FIGURE 5.4 Cranial bones in Allosaurus fragilis: compare with Figure 1.6.

bones are sutured tightly to one another and have no evidence of former movement. Others, such as the bones associated with the jaws, were capable of some rather complex movements (Chapters 9 to 13). Missing from this list of cranial bones is the postfrontal, which was present in ancestors of dinosaurs; its absence assists in their definition.

To invoke lukewarm responses from dinosaur paleontologists, tell them that you have found only teeth. Although teeth were part of the skull, in some areas they are commonly the only body fossils that remain of some dinosaur species, so their discovery seldom adds much to a paleontological survey. However, some teeth are distinctive enough to identify the presence of species that were previously unde-scribed. They also are extremely important for interpreting dinosaur paleobiology as they can be a guide to dinosaur dietary preferences, especially if the teeth can be matched to toothmarks (Chapter 14).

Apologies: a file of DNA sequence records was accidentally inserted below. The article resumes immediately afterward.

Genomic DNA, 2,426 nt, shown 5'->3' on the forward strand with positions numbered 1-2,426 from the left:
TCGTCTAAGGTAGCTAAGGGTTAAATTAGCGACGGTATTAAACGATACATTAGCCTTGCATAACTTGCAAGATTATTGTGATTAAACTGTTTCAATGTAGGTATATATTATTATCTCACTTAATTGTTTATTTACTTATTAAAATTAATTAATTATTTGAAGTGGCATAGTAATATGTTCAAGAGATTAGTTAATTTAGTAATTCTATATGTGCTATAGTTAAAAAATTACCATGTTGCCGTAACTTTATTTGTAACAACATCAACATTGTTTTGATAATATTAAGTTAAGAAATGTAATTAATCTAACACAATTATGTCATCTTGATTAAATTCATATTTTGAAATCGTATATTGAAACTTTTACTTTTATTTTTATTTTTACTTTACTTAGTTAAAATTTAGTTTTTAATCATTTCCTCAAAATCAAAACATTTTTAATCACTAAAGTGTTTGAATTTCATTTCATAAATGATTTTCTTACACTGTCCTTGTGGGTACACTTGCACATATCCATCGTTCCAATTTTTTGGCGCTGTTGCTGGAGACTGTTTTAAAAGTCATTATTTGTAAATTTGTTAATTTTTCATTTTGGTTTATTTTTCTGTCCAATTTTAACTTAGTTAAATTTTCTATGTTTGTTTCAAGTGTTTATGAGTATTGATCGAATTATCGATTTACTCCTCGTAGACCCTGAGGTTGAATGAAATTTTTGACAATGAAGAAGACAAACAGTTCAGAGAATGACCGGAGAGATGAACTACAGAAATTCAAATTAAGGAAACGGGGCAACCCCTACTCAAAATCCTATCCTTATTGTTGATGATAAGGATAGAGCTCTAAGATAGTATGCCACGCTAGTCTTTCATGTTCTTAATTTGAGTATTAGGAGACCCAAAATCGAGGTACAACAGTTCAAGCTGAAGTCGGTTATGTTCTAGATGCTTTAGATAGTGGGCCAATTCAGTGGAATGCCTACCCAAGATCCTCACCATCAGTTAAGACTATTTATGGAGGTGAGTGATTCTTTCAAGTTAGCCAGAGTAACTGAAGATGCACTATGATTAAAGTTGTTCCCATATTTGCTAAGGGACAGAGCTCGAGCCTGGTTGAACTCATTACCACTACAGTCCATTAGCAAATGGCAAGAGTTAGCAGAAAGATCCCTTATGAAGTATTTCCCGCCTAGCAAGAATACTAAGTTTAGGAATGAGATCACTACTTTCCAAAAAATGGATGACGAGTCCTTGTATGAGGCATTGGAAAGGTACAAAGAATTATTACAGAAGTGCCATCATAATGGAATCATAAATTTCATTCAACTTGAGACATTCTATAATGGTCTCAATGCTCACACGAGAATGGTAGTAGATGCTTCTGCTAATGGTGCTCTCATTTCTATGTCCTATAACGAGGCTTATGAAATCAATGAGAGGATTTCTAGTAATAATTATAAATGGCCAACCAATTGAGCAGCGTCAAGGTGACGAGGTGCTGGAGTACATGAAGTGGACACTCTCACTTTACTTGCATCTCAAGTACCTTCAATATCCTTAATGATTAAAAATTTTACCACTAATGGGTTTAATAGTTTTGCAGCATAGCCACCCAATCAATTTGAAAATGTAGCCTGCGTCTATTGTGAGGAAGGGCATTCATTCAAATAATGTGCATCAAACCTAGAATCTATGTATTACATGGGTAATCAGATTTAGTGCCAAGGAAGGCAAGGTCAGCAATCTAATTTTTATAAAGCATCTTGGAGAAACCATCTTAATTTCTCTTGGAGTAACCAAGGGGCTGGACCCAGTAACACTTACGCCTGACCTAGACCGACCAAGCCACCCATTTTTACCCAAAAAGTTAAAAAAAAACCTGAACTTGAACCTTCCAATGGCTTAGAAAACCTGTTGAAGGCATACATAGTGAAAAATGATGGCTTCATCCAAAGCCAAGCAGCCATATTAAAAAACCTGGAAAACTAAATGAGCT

Teeth are preferentially preserved more often than other ossified tissues because they are typically composed of dense, compact bone (Chapter 8). Additionally, dinosaur teeth were in sockets (instead of being fused to the jaws, as in lizards), which caused them to pop out occasionally. These lost teeth were then continually replaced with new ones, which tended to bias the fossil record further. A problem with this abundance of dinosaur teeth in the fossil record is that teeth, because they are relatively smaller than many dinosaur bones and are composed of more durable material, have been more subject to reworking or transportation. So their occurrence in strata may not be in the same place or originated at the same time as the original dinosaur, making them suspect as guide fossils (Chapters 4 and 7).

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